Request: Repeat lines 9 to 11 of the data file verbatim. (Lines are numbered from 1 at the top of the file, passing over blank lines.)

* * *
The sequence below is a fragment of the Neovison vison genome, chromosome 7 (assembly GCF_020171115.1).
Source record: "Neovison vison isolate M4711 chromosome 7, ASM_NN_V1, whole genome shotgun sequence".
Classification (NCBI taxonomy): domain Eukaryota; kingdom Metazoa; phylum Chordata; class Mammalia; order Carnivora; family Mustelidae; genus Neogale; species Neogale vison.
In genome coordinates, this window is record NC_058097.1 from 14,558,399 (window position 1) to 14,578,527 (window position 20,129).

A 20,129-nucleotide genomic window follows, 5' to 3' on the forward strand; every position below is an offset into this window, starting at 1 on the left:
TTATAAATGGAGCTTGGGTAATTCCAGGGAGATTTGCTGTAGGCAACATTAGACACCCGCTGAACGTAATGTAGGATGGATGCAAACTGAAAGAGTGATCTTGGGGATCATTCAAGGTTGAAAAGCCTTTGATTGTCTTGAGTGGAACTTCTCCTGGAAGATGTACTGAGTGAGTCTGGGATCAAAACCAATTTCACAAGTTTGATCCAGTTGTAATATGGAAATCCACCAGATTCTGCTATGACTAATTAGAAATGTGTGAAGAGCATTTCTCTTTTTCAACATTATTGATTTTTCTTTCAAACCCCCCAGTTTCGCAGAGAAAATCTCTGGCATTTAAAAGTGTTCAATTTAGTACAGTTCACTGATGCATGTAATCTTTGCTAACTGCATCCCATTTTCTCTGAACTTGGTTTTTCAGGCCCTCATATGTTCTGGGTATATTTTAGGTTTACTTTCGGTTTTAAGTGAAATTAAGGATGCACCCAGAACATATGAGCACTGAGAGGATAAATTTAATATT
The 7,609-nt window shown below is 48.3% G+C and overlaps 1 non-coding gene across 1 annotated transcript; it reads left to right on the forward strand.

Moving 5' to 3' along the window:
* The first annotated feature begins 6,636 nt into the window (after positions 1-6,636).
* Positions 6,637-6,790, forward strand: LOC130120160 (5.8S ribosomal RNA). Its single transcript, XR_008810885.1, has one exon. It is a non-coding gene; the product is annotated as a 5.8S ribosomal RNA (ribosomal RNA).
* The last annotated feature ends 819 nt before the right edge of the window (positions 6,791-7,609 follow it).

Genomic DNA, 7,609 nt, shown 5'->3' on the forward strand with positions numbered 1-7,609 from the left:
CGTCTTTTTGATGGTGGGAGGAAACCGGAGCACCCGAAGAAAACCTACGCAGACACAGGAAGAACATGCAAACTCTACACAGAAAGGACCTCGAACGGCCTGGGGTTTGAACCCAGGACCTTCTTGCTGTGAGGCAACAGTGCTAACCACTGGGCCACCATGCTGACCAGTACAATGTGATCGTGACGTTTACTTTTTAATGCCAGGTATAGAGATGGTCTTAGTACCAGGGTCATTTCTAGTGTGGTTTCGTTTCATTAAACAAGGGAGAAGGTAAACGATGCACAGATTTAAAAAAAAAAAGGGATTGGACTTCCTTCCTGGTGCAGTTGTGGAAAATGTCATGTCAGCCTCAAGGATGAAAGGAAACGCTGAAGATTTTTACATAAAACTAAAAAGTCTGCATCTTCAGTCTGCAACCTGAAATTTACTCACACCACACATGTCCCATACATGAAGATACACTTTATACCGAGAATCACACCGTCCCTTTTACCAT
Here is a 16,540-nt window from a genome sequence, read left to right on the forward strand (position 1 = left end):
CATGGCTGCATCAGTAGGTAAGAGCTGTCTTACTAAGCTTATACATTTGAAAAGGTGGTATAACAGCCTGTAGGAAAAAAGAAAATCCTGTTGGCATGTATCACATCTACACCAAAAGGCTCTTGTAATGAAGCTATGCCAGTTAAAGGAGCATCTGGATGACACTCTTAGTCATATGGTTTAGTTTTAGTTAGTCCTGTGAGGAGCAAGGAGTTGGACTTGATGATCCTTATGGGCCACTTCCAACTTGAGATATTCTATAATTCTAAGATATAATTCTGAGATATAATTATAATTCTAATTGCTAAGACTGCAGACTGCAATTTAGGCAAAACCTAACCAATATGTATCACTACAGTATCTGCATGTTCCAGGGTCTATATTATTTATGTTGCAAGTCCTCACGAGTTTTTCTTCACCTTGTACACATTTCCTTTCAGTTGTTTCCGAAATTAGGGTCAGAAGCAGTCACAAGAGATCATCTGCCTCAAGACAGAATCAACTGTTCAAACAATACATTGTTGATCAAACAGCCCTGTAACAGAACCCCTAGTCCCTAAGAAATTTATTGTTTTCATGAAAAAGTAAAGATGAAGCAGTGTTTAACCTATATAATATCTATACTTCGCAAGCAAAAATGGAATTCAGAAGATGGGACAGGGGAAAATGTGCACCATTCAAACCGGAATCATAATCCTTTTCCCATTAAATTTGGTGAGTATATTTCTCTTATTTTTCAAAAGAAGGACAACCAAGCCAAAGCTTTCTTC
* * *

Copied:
* The first annotated feature begins 6,636 nt into the window (after positions 1-6,636).
* Positions 6,637-6,790, forward strand: LOC130120160 (5.8S ribosomal RNA). Its single transcript, XR_008810885.1, has one exon. It is a non-coding gene; the product is annotated as a 5.8S ribosomal RNA (ribosomal RNA).
* The last annotated feature ends 819 nt before the right edge of the window (positions 6,791-7,609 follow it).